Worker survey finds chemicals, poor air quality among top health concerns on the job

In a new national survey, about one in every four U.S. workers rates their workplace as just “fair” or “poor” in providing a healthy working environment. And employees in low-paying jobs typically report worse working conditions than those in higher-paying jobs — in fact, nearly half of workers in low-paying jobs say they face “potentially dangerous” conditions on the job.

Released earlier this month, results from the new Workplace and Health survey are based on responses from a nationally representative sample of more than 1,600 adult workers who were interviewed via phone during the first month of 2016. Overall, the survey, which was conducted by researchers at NPR, Robert Wood Johnson Foundation and Harvard T.H. Chan School of Public Health, found that four in 10 working adults say their current job impacts their health, with 28 percent reporting that impact as positive and 16 percent as negative. Workers who were most likely to say their jobs negatively impact their health were those living with a disability, those in dangerous jobs and low-paying jobs, those working 50 or more hours per week, and employees in the retail sector.

“Every year, U.S. businesses lose more than $225 billion because of sick and absent workers,” said Robert Wood Johnson President and CEO Risa Lavizzo-Mourey in a news release about the survey. “But I believe that business drives culture change and with them on board we can succeed in building a culture of health in America. It’s not a hard connection to make. In many companies as much as 50 percent of profits are eaten up by health care costs.”

Following are some of the more interesting findings from the survey:

  • Among workers with any health concerns about their workplaces, the top cited concerns were chemicals and other contaminants, unhealthy air, accidents or injuries, and stress.
  • Overall, 22 percent said something at their job could be harmful to their health, including 43 percent of construction and outdoor workers, 34 percent of workers in medical-related jobs, 17 percent of warehouse employees, and 30 percent of those working in factories or manufacturing.
  • Thirty-seven percent of black workers rated their workplace as “fair” or “poor” in providing a healthy work environment, compared to 26 percent of Hispanic workers and 21 percent of white workers.
  • More than half of workers go to work while sick, including 60 percent of medical workers and 50 percent of restaurant workers.
  • About 20 percent of those surveyed identified as “workaholics,” saying they worked 50 or more hours a week. Most said they worked such hours because it was important to their careers, while 49 percent said their workloads made it hard to take time off.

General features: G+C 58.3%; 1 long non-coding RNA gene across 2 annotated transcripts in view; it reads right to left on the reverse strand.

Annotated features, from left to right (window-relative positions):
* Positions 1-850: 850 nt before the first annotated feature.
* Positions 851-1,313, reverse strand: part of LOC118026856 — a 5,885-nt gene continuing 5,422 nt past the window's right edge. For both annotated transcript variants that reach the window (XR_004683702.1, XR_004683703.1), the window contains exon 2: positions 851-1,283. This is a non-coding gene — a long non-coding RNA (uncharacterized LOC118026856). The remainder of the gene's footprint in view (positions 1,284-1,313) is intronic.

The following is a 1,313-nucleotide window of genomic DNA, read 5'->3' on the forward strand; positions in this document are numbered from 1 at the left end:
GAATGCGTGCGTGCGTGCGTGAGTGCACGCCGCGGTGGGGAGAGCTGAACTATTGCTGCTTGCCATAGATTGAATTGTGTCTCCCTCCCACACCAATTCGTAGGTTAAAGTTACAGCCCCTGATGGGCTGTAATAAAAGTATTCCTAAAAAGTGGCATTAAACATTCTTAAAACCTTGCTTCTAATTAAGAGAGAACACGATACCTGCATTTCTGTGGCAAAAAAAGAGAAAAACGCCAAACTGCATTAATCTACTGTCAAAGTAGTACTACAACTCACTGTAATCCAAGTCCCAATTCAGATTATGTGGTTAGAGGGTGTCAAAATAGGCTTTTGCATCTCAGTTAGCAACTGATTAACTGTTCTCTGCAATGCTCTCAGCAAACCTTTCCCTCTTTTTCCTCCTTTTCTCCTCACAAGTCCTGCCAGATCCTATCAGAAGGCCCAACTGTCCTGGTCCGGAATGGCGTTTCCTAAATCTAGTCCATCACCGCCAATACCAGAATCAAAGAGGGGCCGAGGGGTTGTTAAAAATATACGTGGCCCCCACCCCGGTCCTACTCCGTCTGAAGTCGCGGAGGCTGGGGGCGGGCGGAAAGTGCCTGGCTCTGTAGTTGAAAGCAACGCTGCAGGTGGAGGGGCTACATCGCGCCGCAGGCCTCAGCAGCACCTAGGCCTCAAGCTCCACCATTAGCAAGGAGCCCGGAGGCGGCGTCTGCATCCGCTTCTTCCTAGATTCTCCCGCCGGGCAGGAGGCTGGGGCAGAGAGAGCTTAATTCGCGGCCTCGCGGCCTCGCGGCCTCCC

• Among adults in low-paying jobs, 51 percent said their job had an adverse impact on their stress levels, 38 percent said it adversely affected their sleep habits, and 35 percent said their job negatively impacted their eating habits. Employees in low-paying jobs also rated their workplace’s support for new parents as worse than workers in high-paying jobs.
  • One in five workers in dangerous jobs said their employer does not provide a smoke-free work environment.
  • Millennials — workers ages 18 to 34 — were more likely than workers ages 35 and older to work overtime or on weekends. However, 90 percent of millennials said their workplace is supportive of them taking care of their personal health.
  • A majority of shift workers — 54 percent — said they often or sometimes face potentially dangerous circumstances at work, compared to 38 percent of daytime workers. Also, more than one in five shift workers said their employers do not provide a smoke-free workplace.
  • Thirty percent of workers with a disability said their current job is bad for their disability, while 16 percent said their job was good for their disability.
  • Women were more likely to be in low-paying jobs than men. Also, more women than men said their job had a negative impact on their stress and weight, while men were more likely than women to say their job had a positive impact on their family life. Men were also more likely to face potentially dangerous situations at work.

To download a full, detailed copy of the Workplace and Health survey results, visit the Robert Wood Johnson Foundation.

Kim Krisberg is a freelance public health writer living in Austin, Texas, and has been writing about public health for nearly 15 years.

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